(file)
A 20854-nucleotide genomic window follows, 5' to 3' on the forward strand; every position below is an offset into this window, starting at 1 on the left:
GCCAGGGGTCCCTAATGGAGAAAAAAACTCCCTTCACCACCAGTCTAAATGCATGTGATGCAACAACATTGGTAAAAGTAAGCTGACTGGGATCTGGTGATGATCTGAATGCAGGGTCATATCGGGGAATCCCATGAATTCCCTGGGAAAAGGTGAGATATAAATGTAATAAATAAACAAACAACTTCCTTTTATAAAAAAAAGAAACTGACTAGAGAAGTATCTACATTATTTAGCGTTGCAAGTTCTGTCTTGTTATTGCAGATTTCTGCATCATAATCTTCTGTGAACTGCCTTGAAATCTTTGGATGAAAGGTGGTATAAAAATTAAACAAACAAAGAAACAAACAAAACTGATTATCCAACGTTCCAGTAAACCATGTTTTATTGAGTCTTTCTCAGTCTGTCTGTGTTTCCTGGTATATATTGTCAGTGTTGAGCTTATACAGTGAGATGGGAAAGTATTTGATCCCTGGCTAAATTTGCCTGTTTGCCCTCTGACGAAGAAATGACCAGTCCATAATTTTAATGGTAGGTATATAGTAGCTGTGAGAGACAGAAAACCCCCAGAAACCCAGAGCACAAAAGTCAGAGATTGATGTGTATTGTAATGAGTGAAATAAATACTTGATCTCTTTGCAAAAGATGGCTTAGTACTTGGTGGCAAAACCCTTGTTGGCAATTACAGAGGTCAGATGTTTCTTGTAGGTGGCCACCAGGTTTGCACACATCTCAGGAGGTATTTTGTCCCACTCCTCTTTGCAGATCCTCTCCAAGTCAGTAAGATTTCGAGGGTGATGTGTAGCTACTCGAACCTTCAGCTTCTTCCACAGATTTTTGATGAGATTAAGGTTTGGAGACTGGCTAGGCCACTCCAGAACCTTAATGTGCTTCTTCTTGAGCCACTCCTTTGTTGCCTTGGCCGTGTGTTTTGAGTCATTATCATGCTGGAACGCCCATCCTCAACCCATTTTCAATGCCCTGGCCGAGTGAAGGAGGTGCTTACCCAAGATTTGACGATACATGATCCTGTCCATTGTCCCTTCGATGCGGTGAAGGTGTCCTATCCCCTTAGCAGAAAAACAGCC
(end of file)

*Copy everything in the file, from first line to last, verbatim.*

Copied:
A 20854-nucleotide genomic window follows, 5' to 3' on the forward strand; every position below is an offset into this window, starting at 1 on the left:
GCCAGGGGTCCCTAATGGAGAAAAAAACTCCCTTCACCACCAGTCTAAATGCATGTGATGCAACAACATTGGTAAAAGTAAGCTGACTGGGATCTGGTGATGATCTGAATGCAGGGTCATATCGGGGAATCCCATGAATTCCCTGGGAAAAGGTGAGATATAAATGTAATAAATAAACAAACAACTTCCTTTTATAAAAAAAAGAAACTGACTAGAGAAGTATCTACATTATTTAGCGTTGCAAGTTCTGTCTTGTTATTGCAGATTTCTGCATCATAATCTTCTGTGAACTGCCTTGAAATCTTTGGATGAAAGGTGGTATAAAAATTAAACAAACAAAGAAACAAACAAAACTGATTATCCAACGTTCCAGTAAACCATGTTTTATTGAGTCTTTCTCAGTCTGTCTGTGTTTCCTGGTATATATTGTCAGTGTTGAGCTTATACAGTGAGATGGGAAAGTATTTGATCCCTGGCTAAATTTGCCTGTTTGCCCTCTGACGAAGAAATGACCAGTCCATAATTTTAATGGTAGGTATATAGTAGCTGTGAGAGACAGAAAACCCCCAGAAACCCAGAGCACAAAAGTCAGAGATTGATGTGTATTGTAATGAGTGAAATAAATACTTGATCTCTTTGCAAAAGATGGCTTAGTACTTGGTGGCAAAACCCTTGTTGGCAATTACAGAGGTCAGATGTTTCTTGTAGGTGGCCACCAGGTTTGCACACATCTCAGGAGGTATTTTGTCCCACTCCTCTTTGCAGATCCTCTCCAAGTCAGTAAGATTTCGAGGGTGATGTGTAGCTACTCGAACCTTCAGCTTCTTCCACAGATTTTTGATGAGATTAAGGTTTGGAGACTGGCTAGGCCACTCCAGAACCTTAATGTGCTTCTTCTTGAGCCACTCCTTTGTTGCCTTGGCCGTGTGTTTTGAGTCATTATCATGCTGGAACGCCCATCCTCAACCCATTTTCAATGCCCTGGCCGAGTGAAGGAGGTGCTTACCCAAGATTTGACGATACATGATCCTGTCCATTGTCCCTTCGATGCGGTGAAGGTGTCCTATCCCCTTAGCAGAAAAACAGCC